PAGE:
United States District Court, S.D. Illinois
August 8, 2005.
JOHN TEAGUE, Plaintiff,
E. MAYO, et al., Defendants.
The opinion of the court was delivered by: PHILIP FRAZIER, Magistrate Judge
REPORT AND RECOMMENDATION
Before the Court are defendants' motions to dismiss and for
summary judgment (Doc. Nos. 33, 34). Plaintiff filed this civil
rights action pursuant to 42 U.S.C. § 1983, challenging the
constitutionality of the conditions of his confinement at Menard
Correctional Center. In his Amended Complaint, he claims that
defendants Mayo, Taylor, and Cowen inflicted excessive force,
deprived him of medical attention in segregation, made threats
against his life, and failed to promulgate and enforce rules and
policies to protect him from harm in violation of his Eighth
Amendment right to be free from cruel and unusual punishment
(Count I). He also claims that these defendants failed to provide
access to basic procedures for resolving grievances in violation
of rights guaranteed by the due process clause of the Fourteenth
Amendment (Count II).
Defendants Mayo and Taylor seek dismissal and/or judgment in
their favor on Count II and some aspects of Count I. They argue
that some of the allegations fail to describe a constitutional
deprivation or seek relief barred by sovereign immunity, the
applicable statute of limitations, or qualified immunity. They
also argue that some aspects of plaintiff's claims were filed
before plaintiff exhausted his administrative remedies. The
motions are opposed.
As a threshold matter, the Court notes that the defendants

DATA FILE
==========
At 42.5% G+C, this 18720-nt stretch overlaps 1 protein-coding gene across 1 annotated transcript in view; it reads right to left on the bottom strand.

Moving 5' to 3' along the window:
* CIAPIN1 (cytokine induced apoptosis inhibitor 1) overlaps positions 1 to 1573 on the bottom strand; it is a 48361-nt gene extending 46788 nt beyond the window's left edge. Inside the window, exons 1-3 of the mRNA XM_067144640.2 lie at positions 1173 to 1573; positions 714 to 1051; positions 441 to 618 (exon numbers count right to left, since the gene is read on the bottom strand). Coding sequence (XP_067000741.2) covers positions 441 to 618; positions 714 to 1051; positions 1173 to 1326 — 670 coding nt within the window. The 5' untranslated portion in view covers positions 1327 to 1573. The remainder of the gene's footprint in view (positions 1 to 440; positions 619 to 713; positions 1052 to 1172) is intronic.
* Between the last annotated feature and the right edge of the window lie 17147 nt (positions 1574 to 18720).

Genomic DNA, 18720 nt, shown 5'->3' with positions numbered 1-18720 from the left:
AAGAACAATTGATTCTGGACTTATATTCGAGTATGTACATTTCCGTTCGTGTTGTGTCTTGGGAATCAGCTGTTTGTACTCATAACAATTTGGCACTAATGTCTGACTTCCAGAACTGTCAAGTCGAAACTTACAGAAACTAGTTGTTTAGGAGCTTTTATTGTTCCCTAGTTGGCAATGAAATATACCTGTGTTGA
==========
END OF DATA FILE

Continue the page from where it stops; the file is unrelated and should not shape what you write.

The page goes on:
submitted evidence with their reply (Doc. No. 46). Because sur-replies are not allowed, plaintiff did
not receive an opportunity to respond to this evidence; it has
not been considered.
Motion to Dismiss
A claim will be dismissed under Rule 12(b)(6) if "it is clear
that no relief could be granted under any set of facts that could
be proved consistent with the allegations." Hishon v. King &
Spaulding, 467 U.S. 69, 73 (citing Conley v. Gibson,
355 U.S. 41 (1957). For purposes of this motion, the Court assumes the
truth of plaintiff's allegations and makes all possible
inferences in his favor.
Failure to State a § 1983 Claim. With respect to Count I, a
successful § 1983 claim based on a violation of the Eighth
Amendment requires (1) harm that is objectively, sufficiently
serious and (2) allegations that the individual defendants were
deliberately indifferent to plaintiff's health and safety.
Farmer v. Brennan, 511 U.S. 825, 832 (1994). Plaintiff has
described four acts and omissions in support of his Eighth
Amendment Claim. If some of those acts or omissions stood alone,
they would not describe cruel and unusual punishment. The
allegations do not stand alone; rather, they are linked to other
allegations that support an Eighth Amendment claim. Specifically,
plaintiff alleges facts suggesting that these defendants were
personally involved in the malicious or sadistic infliction of
excessive force. Hudson v. McMillian, 501 U.S. 1, 6-7 (1992).
Because at least some of plaintiff's allegations support an
Eighth Amendment claim, Count I states a claim for relief and
should not be dismissed.
With respect to Count II, any "right" plaintiff has to a
grievance process is a state-created procedural right only, not a
substantive right. Hence, the Illinois prison grievance procedure
does not create a protected liberty interest requiring the
procedural safeguards of the Fourteenth Amendment. Antonelli v.
Sheahan, 81 F.3d 1422, 1430 (7th Cir. 1996); Quinlan v.
Fairman, 663 F.Supp. 24, 27 (N.D. Ill. 1987). Count II should be dismissed for
failure to state a claim for relief.
Sovereign Immunity. Defendants argue that some of the
omissions described in Count I must be construed as a suit
against them in their official capacities and dismissed as barred
by the Eleventh Amendment. Because the Amended Complaint clearly
states that these defendants are sued in their individual and